Wow. I really liked I Think You’re Wrong (But I’m Listening) by Sarah Stewart Holland and Beth Silvers. And so far in my pandemic reading, this has been my favorite of a number of okay to great books. Like, even more than wanting to run out and build a bunker or even relax into peace in difficult times, I really want to start a supper club small group called “Discussing Politics at the Dinner Table.” This book would be the center of that group and we would tackle one chapter per week, while we actually ate dinner together. See how clever that is? Challenging the traditional advice not to discuss politics over dinner. Wink wink.
The set-up of the book is to teach a different principal about grace-filled conversation in each chapter before exploring (briefly) an area in politics where this can be applied. For example, there is a chapter about embracing paradox that includes a short discussion on abortion (from both “sides,” applying all the principals in this book but concentrating on embracing the paradox of respecting women’s decisions and valuing life. (I oversimplified it in the way I just presented it, but I bet you get the idea.)) At the end of each of these principal-then-application chapters is a couple pages of discussion topics. This would make using this book for a group ideal, but would also work to apply in your own life, deeper than just reading it.
As the subtitle—A Guide to Grace-Filled Political Conversations—might tip you off to, the dual authors of this book are Christians. For some books, this means you really need to be a functioning member of that faith to benefit from the book. That is not the case here. Christianity is not so much crammed down anybody’s throats as yet another identity of the authors. It is occasionally referenced and also sometimes it is assumed that there are shared values and beliefs in order to “argue” a point. But I don’t think a non-Christian would have any issue getting some real value out of this book. As for Christians, well, I think that every single one of you should read this book. My husband will be reading it next (partly because I think he’ll enjoy it and appreciate it as someone who has been really ticked off about politics, and especially evangelical politics, for the last couple years) and then I’m making my teen daughter read it. This country would be a much better place if this were required reading (assuming that at least some people were open enough to embrace some of the ideas, because there are some difficult ideas here, some real life-changing, mind-blowing ideas, as simple as they often are).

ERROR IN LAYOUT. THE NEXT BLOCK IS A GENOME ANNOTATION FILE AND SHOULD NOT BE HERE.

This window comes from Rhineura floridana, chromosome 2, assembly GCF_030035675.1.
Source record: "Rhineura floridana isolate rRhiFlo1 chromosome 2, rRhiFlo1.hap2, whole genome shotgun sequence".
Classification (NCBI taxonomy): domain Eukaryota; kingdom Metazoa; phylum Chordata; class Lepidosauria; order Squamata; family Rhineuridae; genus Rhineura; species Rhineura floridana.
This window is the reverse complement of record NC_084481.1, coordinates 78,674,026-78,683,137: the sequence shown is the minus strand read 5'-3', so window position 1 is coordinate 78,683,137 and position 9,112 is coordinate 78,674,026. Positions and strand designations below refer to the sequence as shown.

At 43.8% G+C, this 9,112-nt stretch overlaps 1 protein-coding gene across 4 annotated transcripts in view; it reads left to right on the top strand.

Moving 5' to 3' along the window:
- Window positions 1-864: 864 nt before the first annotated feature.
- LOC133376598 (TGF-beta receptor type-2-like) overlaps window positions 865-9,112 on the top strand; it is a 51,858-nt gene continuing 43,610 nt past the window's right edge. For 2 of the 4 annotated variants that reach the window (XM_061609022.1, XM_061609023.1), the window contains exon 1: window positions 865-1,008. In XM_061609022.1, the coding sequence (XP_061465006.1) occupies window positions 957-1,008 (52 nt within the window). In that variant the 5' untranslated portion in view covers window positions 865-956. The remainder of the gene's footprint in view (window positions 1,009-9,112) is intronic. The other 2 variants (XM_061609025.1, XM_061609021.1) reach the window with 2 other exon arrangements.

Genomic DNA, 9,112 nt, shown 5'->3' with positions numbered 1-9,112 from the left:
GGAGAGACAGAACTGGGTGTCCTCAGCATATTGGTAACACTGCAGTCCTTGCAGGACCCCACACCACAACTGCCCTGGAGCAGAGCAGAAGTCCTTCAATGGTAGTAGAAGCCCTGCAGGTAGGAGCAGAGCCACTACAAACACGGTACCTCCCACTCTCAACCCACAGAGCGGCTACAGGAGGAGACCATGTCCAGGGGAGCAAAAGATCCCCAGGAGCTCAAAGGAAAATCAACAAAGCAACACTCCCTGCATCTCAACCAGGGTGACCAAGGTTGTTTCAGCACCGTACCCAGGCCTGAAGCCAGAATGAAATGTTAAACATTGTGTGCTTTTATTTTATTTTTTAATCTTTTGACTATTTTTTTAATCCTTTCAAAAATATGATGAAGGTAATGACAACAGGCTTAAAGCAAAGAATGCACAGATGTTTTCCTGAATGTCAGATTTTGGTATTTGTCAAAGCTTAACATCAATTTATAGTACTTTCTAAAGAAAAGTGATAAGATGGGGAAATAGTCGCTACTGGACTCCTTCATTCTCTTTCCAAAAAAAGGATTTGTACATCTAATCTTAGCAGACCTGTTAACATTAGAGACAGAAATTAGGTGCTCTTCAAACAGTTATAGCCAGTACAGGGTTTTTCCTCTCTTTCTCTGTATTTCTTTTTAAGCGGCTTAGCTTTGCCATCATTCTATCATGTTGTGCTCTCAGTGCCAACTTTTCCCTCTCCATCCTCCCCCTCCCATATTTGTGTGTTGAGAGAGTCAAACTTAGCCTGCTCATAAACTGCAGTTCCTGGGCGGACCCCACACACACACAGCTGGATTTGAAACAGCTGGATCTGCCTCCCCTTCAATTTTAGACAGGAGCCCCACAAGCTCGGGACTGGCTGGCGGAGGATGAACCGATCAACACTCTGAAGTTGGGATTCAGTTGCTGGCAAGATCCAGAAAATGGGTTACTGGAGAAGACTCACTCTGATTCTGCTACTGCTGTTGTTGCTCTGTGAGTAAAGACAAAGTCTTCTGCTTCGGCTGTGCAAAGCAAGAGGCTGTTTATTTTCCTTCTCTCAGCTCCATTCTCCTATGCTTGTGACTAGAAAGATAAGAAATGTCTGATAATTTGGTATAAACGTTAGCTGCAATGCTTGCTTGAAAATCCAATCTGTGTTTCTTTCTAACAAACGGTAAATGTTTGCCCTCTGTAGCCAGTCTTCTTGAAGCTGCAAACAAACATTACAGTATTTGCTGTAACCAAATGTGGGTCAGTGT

The title and cover should also clue you in that the authors are on opposite ends of the political spectrum in our bipartisan country. For a little background: they met in college but went their separate ways until awhile later. Both of them had ended up in politics one way or another, one as a Democrat and the other as a Republican, and they ended up starting the Pantsuit Politics podcast and then writing this book. What they are doing is not just arguing their points, it’s much more refreshing and revolutionary. They’re refusing to argue at all, but just discuss, beginning always with shared information that can be agreed upon and always ending up at a place of grace. It’s maybe not the best-written book or most engaging book you’ll read all year, but it’s well-written enough to make it an important one, considering its content.